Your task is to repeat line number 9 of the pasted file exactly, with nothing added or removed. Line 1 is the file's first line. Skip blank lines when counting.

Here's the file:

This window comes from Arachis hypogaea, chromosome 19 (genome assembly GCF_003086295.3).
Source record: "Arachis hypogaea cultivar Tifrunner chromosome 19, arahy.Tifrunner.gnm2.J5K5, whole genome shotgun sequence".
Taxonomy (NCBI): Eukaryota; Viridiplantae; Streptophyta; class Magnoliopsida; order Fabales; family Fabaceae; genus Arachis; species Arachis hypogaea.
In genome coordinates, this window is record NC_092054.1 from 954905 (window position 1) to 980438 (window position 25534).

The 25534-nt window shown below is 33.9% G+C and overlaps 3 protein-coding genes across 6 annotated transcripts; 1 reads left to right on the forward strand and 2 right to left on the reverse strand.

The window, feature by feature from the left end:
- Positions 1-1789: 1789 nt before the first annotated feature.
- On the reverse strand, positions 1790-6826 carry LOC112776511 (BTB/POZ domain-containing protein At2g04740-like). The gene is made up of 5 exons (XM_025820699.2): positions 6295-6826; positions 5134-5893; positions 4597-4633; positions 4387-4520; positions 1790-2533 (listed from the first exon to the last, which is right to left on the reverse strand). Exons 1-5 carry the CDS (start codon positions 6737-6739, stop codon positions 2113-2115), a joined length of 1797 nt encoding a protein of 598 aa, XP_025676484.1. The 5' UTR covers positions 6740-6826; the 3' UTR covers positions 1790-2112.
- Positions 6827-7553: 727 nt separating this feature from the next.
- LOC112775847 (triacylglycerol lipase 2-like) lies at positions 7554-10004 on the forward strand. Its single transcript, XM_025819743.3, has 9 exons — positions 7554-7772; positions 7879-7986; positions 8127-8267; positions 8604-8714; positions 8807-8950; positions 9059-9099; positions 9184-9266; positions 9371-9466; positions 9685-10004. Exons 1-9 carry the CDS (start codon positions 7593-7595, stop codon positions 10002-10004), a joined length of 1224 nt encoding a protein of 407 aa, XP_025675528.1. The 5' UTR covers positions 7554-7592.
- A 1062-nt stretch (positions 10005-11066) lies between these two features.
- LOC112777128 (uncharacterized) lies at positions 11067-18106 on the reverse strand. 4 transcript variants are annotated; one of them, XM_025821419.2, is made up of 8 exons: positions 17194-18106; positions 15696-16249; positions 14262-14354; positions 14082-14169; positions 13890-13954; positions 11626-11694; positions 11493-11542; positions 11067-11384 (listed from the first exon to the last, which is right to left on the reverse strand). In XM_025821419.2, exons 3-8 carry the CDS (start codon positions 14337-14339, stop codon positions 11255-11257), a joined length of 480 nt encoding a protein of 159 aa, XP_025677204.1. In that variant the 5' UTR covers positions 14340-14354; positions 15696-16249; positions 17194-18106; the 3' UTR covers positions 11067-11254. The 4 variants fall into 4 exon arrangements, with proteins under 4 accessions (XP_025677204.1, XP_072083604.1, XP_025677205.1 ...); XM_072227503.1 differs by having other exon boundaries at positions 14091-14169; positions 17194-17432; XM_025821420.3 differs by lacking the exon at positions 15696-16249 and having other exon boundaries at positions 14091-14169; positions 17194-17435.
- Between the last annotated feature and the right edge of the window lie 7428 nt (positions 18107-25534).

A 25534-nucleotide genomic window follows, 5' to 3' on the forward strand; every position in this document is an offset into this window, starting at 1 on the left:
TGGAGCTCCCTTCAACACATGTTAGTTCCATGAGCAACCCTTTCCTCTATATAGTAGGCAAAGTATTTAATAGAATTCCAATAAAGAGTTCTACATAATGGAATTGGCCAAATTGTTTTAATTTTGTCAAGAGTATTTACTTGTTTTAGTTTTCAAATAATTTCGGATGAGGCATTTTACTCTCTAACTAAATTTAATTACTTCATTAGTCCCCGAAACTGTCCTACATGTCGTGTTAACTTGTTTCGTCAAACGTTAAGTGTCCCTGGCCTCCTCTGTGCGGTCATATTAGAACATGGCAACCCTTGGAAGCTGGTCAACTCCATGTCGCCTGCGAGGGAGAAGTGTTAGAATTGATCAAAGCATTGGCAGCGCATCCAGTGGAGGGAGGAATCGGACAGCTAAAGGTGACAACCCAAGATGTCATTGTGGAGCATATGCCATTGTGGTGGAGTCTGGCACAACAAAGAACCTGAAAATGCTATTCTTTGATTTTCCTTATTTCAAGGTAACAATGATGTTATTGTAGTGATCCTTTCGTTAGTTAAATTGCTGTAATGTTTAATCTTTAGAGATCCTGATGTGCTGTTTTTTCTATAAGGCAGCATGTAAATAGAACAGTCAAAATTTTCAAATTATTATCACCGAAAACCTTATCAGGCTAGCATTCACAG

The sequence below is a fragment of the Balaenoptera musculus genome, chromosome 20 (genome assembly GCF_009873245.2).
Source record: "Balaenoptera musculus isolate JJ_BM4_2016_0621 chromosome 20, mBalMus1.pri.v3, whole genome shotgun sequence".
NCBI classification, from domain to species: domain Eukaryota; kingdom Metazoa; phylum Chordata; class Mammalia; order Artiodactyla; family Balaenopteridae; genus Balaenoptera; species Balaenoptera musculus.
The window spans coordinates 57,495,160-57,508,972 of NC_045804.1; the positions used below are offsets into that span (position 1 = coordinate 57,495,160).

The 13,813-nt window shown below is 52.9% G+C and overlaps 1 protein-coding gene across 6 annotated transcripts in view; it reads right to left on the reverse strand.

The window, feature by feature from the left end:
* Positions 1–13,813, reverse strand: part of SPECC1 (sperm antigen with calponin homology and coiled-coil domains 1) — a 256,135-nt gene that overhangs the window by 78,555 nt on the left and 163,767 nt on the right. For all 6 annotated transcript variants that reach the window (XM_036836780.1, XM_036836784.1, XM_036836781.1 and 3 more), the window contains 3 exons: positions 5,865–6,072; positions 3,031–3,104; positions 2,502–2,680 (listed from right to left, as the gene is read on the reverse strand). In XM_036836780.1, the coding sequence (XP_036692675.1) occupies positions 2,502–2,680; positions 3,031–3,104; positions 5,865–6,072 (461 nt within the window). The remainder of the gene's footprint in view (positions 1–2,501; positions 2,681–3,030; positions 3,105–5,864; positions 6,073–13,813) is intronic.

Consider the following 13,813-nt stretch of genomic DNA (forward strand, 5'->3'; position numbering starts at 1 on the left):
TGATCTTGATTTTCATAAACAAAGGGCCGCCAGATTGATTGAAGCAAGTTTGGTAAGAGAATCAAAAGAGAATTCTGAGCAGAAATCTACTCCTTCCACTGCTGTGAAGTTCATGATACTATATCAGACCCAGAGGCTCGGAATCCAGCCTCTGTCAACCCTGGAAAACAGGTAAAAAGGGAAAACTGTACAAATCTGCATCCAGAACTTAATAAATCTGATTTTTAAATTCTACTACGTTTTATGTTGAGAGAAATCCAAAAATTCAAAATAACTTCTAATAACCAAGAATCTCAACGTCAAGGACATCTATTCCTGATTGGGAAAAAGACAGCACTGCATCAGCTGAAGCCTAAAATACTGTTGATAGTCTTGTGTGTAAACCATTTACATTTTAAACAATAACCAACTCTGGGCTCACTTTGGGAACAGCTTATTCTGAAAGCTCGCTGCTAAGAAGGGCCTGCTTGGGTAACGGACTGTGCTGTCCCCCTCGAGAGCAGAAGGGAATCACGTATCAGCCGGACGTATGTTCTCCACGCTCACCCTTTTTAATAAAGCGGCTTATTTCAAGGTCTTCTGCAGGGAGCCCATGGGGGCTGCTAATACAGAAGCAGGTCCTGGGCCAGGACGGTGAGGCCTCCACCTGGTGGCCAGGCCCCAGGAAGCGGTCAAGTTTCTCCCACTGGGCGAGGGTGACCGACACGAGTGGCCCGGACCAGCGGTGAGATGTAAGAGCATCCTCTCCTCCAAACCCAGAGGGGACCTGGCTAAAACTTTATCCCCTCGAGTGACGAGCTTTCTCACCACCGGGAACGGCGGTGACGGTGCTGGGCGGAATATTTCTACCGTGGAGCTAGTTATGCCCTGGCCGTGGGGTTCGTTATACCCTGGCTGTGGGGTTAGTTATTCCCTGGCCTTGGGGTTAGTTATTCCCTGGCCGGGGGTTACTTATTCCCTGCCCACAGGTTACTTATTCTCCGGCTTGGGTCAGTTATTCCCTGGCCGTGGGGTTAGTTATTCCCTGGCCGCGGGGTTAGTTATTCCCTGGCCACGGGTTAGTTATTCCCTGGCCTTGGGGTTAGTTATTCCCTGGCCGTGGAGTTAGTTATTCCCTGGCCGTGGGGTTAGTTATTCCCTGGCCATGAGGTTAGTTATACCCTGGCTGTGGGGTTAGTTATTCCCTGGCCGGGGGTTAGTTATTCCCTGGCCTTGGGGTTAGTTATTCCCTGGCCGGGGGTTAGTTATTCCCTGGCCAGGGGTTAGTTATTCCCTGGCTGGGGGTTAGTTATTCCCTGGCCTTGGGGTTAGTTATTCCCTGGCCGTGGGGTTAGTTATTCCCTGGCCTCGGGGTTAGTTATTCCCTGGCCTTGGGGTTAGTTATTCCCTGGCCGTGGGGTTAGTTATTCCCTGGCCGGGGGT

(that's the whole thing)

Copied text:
- Positions 6827-7553: 727 nt separating this feature from the next.